From a 'frog' to the 'roast beefs': Chin up!

I am a French Christian but the secularism of my home country has never got me down

(Photo: Ralph97)

As I watched Queen Elizabeth II on French TV attending her Diamond Jubilee service at St Paul`s Cathedral, I realised how different the situations in UK and France are as far as religions are concerned. I have now been living in London for a week and I have the feeling that churches here are a little bit more than tourist attractions. They still have a place in national life and attendance at cathedral services remains strong.

In France about two-thirds of people describe themselves as Christian but I am afraid it is more about tradition than personal belief.

An American friend of mine, who has been at university in France since last September, told me he could barely bring himself to tell French people he was a Christian as he was worried about what their reaction would be. "France is the country of secularism," he remarked.  He paused before adding "no religion".

Although secularism is not exactly "no religion", he pointed out something I had not realised until then and I can understand his anxiety. France has a reputation as the most secular country in the world, even anti-religious.

Actually, I get a wide range of reactions myself when I say I am a Christian and go to church on Sundays.   Such as, "Have you ever thought about having your own opinions?" "If you don't go to church, are you punished somehow?" "Do you have a cult leader?" "Oh, I am a Christian too, I go to church at Christmas!" "If you need to believe in something bigger to feel good, I think that's okay."

I have even been laughed at to my face. 

The situation in my country for religions and believers is quite bizarre, and full of inconsistencies. For example, teachers are not supposed to give their opinion on religion or politics in the classroom. But I lost count of the times my teachers (including one teacher who came from England) openly dismissed the existence of a God or something else faith-related as "nonsense". At university, faith was rubbished in stronger and more profane terms.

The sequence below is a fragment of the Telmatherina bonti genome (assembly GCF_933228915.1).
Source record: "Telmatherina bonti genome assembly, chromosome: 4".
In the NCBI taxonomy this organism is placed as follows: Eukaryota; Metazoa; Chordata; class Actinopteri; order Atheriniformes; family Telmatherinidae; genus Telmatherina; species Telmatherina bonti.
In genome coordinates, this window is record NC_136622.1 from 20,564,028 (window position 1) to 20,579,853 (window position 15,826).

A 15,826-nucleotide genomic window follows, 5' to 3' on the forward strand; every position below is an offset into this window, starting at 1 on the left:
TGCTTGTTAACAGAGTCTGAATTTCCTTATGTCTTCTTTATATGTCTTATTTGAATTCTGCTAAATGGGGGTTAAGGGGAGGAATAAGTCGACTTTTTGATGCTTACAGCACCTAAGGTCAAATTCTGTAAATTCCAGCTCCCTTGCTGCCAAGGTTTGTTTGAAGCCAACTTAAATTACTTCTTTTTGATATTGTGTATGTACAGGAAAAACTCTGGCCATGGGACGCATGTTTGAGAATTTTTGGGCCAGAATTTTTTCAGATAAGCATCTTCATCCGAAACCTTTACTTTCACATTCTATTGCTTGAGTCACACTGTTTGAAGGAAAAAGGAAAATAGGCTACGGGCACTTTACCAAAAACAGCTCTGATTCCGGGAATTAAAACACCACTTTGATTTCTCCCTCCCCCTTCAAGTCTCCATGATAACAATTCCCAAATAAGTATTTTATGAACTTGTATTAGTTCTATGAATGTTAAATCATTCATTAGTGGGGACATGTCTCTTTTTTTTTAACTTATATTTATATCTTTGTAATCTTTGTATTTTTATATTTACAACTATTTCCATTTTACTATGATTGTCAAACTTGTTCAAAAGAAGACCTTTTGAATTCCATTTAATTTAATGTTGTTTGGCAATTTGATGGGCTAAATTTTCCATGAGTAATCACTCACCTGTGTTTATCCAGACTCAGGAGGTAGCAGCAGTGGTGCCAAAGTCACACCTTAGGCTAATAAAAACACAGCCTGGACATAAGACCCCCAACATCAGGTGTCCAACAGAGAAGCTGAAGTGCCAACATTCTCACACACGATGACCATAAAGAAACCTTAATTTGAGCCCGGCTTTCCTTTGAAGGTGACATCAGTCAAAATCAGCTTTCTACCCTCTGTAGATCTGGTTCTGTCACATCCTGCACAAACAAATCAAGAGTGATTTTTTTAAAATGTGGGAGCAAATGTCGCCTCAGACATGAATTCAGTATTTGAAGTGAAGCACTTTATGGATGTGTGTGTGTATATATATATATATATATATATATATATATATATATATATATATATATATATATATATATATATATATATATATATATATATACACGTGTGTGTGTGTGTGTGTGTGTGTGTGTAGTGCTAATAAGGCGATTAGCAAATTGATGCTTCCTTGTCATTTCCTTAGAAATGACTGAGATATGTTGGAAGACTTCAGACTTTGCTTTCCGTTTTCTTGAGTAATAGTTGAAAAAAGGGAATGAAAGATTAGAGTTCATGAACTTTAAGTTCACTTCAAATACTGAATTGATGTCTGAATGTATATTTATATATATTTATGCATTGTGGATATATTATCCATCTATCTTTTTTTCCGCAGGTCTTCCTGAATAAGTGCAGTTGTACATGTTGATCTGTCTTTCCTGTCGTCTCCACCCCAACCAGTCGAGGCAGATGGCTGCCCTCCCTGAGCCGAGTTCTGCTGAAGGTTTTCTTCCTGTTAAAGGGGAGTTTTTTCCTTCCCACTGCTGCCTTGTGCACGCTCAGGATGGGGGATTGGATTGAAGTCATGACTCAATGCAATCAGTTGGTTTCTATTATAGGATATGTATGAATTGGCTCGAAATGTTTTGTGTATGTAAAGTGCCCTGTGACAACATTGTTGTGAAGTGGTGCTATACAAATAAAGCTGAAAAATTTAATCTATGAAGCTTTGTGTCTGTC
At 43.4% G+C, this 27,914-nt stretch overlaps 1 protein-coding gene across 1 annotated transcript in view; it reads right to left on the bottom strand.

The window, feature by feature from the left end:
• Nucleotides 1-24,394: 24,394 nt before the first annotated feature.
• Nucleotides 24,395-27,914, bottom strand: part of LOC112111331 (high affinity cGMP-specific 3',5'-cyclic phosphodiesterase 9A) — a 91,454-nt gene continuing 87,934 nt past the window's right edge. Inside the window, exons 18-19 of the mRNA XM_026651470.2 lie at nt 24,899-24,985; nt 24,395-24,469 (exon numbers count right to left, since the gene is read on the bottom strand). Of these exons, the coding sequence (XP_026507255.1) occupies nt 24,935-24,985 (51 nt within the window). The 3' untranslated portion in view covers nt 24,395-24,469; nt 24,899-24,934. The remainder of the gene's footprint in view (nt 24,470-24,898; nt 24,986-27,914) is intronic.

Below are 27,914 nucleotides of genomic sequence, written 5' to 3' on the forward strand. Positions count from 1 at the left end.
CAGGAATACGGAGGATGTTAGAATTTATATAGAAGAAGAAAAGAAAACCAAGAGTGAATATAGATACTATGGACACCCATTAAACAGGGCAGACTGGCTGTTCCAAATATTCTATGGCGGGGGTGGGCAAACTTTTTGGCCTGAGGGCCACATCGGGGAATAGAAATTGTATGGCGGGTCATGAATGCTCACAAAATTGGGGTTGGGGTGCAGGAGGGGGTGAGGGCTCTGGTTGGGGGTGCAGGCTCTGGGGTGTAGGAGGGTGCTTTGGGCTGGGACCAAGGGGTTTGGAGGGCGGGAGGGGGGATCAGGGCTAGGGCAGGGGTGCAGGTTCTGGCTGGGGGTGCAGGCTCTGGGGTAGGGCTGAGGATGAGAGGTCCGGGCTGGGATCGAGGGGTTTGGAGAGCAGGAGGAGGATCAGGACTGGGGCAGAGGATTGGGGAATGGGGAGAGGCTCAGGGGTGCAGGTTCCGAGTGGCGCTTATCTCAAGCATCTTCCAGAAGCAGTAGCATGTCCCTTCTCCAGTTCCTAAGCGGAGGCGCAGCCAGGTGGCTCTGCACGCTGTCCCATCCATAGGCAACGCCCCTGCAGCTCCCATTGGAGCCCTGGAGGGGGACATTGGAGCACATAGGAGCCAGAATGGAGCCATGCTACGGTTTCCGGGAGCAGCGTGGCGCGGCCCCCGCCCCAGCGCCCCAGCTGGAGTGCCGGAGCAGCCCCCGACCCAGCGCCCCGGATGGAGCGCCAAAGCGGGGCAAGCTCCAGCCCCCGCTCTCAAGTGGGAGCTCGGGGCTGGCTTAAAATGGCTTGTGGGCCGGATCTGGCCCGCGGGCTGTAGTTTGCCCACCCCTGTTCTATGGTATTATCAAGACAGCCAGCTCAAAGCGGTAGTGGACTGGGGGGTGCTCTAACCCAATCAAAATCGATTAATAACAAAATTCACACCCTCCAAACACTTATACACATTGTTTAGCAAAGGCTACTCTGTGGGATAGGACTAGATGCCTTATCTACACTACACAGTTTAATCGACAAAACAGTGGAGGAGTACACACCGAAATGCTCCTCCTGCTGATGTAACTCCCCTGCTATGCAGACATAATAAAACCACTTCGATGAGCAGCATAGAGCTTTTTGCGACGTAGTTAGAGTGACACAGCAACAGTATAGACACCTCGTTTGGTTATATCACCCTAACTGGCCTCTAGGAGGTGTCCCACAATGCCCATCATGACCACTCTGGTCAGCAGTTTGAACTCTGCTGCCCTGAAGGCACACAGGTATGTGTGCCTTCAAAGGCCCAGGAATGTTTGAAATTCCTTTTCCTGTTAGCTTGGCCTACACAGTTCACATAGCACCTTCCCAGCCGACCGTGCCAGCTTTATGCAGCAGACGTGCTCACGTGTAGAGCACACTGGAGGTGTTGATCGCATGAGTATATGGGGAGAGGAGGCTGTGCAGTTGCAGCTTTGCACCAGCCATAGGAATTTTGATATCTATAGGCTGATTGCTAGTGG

On the contrary, I do not recall any teacher sharing their faith or talking positively about Christianity or any other religion. Yet I am sure that if I pressed my teachers on their insensitivity they would not think of themselves as anti-religious. Such language is so ordinary it's not even considered offensive.

French philosopher and writer Voltaire was a well known opponent of the Christian faith and used his satire, Candide, to take a swipe at religion in general. If you have ever read Candide, which almost all French high schools students have to study, you will have a pretty good idea of how most French feel about religions, especially Christianity.

So, dear Britons - affectionately known as 'Les Rosbifs' in France - while you are seeing the influence of the church in England gradually decreasing, let me assure you of the sympathy of your French brothers and sisters. I hope you islanders will resist like you always have!

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